Terroir, Terroir on the wall, who is the fairest of them all ?

Terroir, it’s a subjective and universal concept, which is in the storm… Some people say that Terroir exists, it’s the wine identity. Some others say that it’s an invention of the ‘old world country’ in order to counter the massive arriving of ‘the new world ‘ competition. 

It’s true, I don’t really like to say if a wine is good or not… I will tell you if I appreciate it but I let you judge tho. But for the first time, I’m going to side with this debate because for me, Terroir exists, it’s not an invention but a discovery. I can’t imagine a wine without an identity because it’s what is the most important. In France, we are attached to this belief that we sometimes move closer to the belonging notion. Terroir is a little bit our landship patriotism. Moreover we don’t find a translation of this word which comes from Latin ‘terratorium’ and which is a mix of ‘territorium’ and ‘terra’ : territory and earth. In English, Terroir is translated in soil or country…which is quite simplistic. 

So, what is the Terroir ? Because E=MC2 it’s nice but you have to prove it ! It’s what I’m gonna try in this article ! 

Wine is the sun and earth’s son, but there was also the work as obstetrician” Paul Claudel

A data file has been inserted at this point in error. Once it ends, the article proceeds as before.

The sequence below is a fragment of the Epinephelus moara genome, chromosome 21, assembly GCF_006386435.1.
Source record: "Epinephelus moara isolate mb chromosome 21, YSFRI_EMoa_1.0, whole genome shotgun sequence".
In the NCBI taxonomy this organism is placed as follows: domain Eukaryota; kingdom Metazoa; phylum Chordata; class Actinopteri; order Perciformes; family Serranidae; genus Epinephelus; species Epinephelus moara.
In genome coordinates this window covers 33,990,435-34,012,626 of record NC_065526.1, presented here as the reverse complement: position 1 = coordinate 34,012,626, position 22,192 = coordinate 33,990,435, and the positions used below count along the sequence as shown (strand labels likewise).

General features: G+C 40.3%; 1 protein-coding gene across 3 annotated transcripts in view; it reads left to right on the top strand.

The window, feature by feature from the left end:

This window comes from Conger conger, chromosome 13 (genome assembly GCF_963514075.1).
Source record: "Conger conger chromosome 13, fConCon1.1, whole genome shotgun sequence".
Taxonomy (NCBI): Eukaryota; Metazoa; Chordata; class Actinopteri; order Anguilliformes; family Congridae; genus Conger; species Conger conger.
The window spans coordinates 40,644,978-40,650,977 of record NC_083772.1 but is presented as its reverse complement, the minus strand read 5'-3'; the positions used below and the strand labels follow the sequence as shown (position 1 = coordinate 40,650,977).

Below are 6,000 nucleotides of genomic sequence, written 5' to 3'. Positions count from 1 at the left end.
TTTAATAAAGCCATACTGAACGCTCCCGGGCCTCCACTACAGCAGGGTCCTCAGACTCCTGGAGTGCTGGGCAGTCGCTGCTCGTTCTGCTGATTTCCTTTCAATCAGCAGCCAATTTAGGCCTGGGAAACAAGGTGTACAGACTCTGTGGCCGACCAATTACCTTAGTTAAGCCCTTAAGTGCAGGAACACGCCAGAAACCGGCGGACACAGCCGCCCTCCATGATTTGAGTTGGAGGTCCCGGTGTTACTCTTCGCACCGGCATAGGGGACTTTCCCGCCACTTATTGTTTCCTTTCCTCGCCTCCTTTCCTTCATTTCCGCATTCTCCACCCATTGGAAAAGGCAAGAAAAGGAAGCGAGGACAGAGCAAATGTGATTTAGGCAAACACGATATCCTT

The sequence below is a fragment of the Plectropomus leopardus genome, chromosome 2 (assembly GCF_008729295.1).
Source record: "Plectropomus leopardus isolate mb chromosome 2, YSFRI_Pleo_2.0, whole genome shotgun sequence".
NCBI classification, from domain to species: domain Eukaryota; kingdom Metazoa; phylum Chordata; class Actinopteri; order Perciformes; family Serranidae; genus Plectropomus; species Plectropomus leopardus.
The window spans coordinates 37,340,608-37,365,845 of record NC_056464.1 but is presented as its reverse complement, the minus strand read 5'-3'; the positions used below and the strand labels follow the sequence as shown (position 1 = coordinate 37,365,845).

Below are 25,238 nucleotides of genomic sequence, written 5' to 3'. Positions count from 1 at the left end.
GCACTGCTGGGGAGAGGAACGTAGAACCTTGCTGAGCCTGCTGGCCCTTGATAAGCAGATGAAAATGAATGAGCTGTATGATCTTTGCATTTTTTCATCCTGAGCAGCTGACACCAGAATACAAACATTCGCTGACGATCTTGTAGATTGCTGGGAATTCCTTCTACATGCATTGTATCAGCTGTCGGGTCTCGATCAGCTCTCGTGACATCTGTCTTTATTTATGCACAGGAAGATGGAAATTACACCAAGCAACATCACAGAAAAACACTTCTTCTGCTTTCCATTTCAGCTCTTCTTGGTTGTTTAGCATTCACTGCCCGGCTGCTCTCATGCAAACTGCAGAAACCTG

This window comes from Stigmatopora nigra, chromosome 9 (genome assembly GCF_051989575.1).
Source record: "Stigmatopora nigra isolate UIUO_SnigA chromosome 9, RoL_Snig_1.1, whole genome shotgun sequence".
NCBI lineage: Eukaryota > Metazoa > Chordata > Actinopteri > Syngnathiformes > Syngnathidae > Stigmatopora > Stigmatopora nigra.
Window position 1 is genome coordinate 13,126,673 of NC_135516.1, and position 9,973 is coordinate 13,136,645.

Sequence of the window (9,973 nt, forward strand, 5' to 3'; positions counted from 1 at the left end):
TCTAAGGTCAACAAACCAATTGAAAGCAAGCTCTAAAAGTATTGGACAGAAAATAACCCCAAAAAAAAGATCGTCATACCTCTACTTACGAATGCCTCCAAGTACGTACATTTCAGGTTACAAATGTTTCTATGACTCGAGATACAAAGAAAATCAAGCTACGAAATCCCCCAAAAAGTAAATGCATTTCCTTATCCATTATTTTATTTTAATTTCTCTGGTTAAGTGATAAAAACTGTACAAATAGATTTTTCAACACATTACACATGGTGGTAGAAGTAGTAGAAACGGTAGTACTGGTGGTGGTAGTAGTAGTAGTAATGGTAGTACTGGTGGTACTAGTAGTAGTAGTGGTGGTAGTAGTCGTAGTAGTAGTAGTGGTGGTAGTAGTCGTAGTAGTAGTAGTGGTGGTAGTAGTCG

I really like to say that Terroir is the correlation between earth, man and God… Earth is like territory, man is the winemaker and God represents the transcendental elements (weather for example)… But in order to simplify, we are going to say more seriously that Terroir is the association of biological factors (vine), human factors (agronomy, viticulture, œnology and history) and natural factors (geology, pedology, climatology and geography); This notion of Terroir, it’s Van Leeuwen and Seguin who are explaining it in 2006. But what is a ‘big’ Terroir (as efficient I mean) ? We can say that a big Terroir is the one which combines this 3 factors in a optimal way ! 

– Human Factor. Like Claudel says in the introduction’s citation : man is obstetrician… man trained the vines… Because, don’t be fooled, this liana feeded birds and climbed to the sky in order to find the sun. Men shaped the vines but also the soil. Men chose back in the time to install themselves near rivers to facilitate the transportation of their wines. Men are the one who created machines to work in the field and in the cellar. During the Industrial Revolution, men managed to improve the machines, to mechanise. Men are the one who improved also the vinification method which allows today to have safe and quality wines because fermentations are complete. Well, man is an important parameter of Terroir. Each man has got its own conception of viticulture : each wine is the work of this man, it’s its child so its alike.